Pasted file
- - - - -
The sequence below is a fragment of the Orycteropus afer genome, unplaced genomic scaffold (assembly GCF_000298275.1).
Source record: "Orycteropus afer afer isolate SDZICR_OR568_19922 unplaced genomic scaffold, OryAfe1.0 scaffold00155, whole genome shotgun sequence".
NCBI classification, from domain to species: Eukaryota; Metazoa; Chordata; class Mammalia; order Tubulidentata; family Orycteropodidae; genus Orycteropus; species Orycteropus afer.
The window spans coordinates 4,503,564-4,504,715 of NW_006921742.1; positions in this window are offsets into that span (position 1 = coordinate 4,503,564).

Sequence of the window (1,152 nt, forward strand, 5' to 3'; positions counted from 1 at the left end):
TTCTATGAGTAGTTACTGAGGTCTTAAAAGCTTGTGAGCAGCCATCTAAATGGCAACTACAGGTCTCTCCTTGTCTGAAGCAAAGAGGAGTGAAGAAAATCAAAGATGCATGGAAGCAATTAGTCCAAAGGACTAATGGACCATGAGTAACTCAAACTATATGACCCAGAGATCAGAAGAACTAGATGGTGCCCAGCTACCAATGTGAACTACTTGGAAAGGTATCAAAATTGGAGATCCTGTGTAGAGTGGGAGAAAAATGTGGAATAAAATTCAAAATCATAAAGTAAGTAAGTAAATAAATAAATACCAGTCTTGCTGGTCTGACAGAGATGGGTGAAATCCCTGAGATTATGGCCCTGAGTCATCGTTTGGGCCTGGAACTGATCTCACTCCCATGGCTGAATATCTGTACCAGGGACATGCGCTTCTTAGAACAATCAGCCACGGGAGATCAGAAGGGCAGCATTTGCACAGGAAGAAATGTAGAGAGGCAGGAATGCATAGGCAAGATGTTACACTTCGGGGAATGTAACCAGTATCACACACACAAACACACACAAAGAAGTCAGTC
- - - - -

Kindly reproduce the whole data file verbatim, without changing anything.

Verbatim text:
The sequence below is a fragment of the Orycteropus afer genome, unplaced genomic scaffold (assembly GCF_000298275.1).
Source record: "Orycteropus afer afer isolate SDZICR_OR568_19922 unplaced genomic scaffold, OryAfe1.0 scaffold00155, whole genome shotgun sequence".
NCBI classification, from domain to species: Eukaryota; Metazoa; Chordata; class Mammalia; order Tubulidentata; family Orycteropodidae; genus Orycteropus; species Orycteropus afer.
The window spans coordinates 4,503,564-4,504,715 of NW_006921742.1; positions in this window are offsets into that span (position 1 = coordinate 4,503,564).

Sequence of the window (1,152 nt, forward strand, 5' to 3'; positions counted from 1 at the left end):
TTCTATGAGTAGTTACTGAGGTCTTAAAAGCTTGTGAGCAGCCATCTAAATGGCAACTACAGGTCTCTCCTTGTCTGAAGCAAAGAGGAGTGAAGAAAATCAAAGATGCATGGAAGCAATTAGTCCAAAGGACTAATGGACCATGAGTAACTCAAACTATATGACCCAGAGATCAGAAGAACTAGATGGTGCCCAGCTACCAATGTGAACTACTTGGAAAGGTATCAAAATTGGAGATCCTGTGTAGAGTGGGAGAAAAATGTGGAATAAAATTCAAAATCATAAAGTAAGTAAGTAAATAAATAAATACCAGTCTTGCTGGTCTGACAGAGATGGGTGAAATCCCTGAGATTATGGCCCTGAGTCATCGTTTGGGCCTGGAACTGATCTCACTCCCATGGCTGAATATCTGTACCAGGGACATGCGCTTCTTAGAACAATCAGCCACGGGAGATCAGAAGGGCAGCATTTGCACAGGAAGAAATGTAGAGAGGCAGGAATGCATAGGCAAGATGTTACACTTCGGGGAATGTAACCAGTATCACACACACAAACACACACAAAGAAGTCAGTC